"Yes. Donald had driven our daughters back to school, they're both attending the same university now, and the drive takes about a day each way. They had one of those rental trailers that Don was towing with his SUV. The girls will be living together in an apartment at school this year, so Don was going to help them move in, and stay for a couple days to make sure that everything was working out for them — you know, in case there were any problems that he could fix before he came back. Then, he was supposed to return. But he didn't. Return, that is." She took a deep breath after the explanation.
Anne looked at Georgia with a somewhat skeptical look on her face.
"Wasn't he supposed to be back over a week ago?" she queried.
"Umm, I guess," came Georgia's non-committal reply.
"You didn't notice that he was at least four days overdue?" this time Anne asked with complete incredulity, her eyebrows raised in disbelief, "You didn't notice that his side of the bed was empty at nights?" At this Anne actually chuckled, while shaking her head.
Georgia pounced on that.
"We have separate rooms, and busy schedules. Not that it's any of your business." Georgia almost hissed at this irksome woman. This time she pressed on,
"I think it's time that you tell me where I can find my husband!" Georgia spat out, her eyes growing narrow, leaning forward in an aggressive stance.
But Anne didn't give any appearance of having heard her. She was holding a photograph that she had taken off the wall. A red-haired boy with incredible joy on his face, kicking a soccer ball.
"Parker," she said, as if that was an explanation.
"My son Parker. He's twelve now. I've been divorced from his father since he was two years old," Anne's words came from her mouth, but her eyes were staring into space, back in time,
"His father, Ted, was an alcoholic. A brilliant man in many ways, but a horrible man when he was drunk." She paused and took a breath, "The couple of times that he hit me, I took it. I made excuses for it. It was really my fault, I would say. I tried to get him to change, tried to get him to stop."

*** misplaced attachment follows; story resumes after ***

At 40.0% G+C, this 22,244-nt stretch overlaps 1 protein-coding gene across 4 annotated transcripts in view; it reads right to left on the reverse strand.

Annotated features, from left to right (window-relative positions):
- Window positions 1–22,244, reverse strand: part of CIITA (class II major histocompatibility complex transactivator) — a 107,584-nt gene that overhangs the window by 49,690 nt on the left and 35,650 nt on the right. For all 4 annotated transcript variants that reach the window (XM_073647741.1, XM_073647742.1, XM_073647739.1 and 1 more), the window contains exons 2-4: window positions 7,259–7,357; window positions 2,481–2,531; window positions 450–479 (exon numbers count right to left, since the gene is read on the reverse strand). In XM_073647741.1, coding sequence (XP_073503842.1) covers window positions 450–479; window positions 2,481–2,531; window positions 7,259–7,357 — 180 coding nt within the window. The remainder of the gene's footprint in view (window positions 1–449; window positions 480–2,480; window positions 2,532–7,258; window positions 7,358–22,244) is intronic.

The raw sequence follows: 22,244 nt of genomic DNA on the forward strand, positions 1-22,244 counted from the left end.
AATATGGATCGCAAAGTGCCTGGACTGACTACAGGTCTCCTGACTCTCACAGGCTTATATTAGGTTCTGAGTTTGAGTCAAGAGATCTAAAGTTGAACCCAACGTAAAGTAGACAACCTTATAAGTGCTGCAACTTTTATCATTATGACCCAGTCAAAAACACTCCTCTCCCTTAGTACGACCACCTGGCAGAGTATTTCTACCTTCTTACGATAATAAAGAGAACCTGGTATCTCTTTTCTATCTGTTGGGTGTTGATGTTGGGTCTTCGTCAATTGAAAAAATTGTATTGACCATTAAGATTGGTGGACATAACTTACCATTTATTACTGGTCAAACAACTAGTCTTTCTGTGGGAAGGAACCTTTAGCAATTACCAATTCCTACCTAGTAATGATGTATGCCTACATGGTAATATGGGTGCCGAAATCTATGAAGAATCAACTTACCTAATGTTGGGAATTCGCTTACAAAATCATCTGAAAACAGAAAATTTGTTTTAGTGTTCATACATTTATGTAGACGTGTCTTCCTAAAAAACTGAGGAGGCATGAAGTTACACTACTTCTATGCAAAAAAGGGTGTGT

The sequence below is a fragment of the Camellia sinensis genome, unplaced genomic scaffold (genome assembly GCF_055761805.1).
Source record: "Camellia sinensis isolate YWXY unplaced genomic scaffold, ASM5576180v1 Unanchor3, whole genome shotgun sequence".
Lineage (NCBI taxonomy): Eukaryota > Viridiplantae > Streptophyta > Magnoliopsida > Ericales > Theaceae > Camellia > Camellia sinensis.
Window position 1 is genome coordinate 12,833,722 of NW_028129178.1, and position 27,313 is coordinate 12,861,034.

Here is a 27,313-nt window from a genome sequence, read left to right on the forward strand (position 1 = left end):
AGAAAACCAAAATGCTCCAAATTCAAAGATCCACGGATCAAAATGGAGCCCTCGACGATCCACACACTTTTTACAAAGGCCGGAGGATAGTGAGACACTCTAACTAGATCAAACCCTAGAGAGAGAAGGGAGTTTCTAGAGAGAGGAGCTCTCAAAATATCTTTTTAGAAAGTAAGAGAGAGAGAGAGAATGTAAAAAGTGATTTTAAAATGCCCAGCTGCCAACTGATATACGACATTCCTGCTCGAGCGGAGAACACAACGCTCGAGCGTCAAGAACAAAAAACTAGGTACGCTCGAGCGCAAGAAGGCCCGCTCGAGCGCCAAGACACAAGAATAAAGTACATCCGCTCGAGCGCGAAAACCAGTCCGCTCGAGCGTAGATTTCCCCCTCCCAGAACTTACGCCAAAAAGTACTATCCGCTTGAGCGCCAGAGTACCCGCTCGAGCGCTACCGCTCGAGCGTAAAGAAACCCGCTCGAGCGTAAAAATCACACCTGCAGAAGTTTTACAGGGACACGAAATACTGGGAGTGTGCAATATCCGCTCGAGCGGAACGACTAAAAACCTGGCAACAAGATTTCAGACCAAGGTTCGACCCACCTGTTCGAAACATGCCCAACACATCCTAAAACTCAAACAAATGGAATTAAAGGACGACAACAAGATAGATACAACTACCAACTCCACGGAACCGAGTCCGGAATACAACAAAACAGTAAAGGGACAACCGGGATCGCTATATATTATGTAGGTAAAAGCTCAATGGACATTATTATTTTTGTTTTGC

Suddenly her eyes were very focussed on Georgia, almost making her shiver, "But the night that drunken bastard accidentally broke my babies' arm, MY TWO YEAR OLD BABIES' ARM, was when I realized that you can't change someone, make them better, force them to behave the way they should. There comes that time when you have to bite the bullet and cut the ties."
"I filed for divorce the next day, and since that time, I've never seen him again. After we'd been divorced for about six months, I never heard from him again, either," she concluded.
"But," Georgia asked, a little afraid of this woman after her outburst, "what does that have to do with my husband?"
"Your husband, Donald, is Parker's soccer coach." came the simple, calm, reply. "I'll bet you don't even know that he was giving his time a couple of days a week coaching a team, did you?"
Georgia just shook her head without saying anything.
"In fact, you don't know very much about your husband, because for all intents and purposes, you left him and your marriage over a year ago didn't you?" Anne's voice was becoming harsher now, and it was she leaning forward over her desk, the aggression visible in her lovely green eyes.
Georgia seem to almost shrink and wilt in the face of this verbal assault, saying nothing shaking her head.
"In fact, the story that you've told me today is a sanitized, self-serving version, a fairy tale, that you've concocted to portray yourself as a virtuous wife, when in fact you have been having an affair for over a year?" Anne pressed her hard.
"You didn't move out because you and Donald had 'marital disagreements' did you. Does the name 'Brian Cushing' mean anything to you?" Anne demanded.
"He works for the same insurance company that I do," was Georgia's almost whispered reply.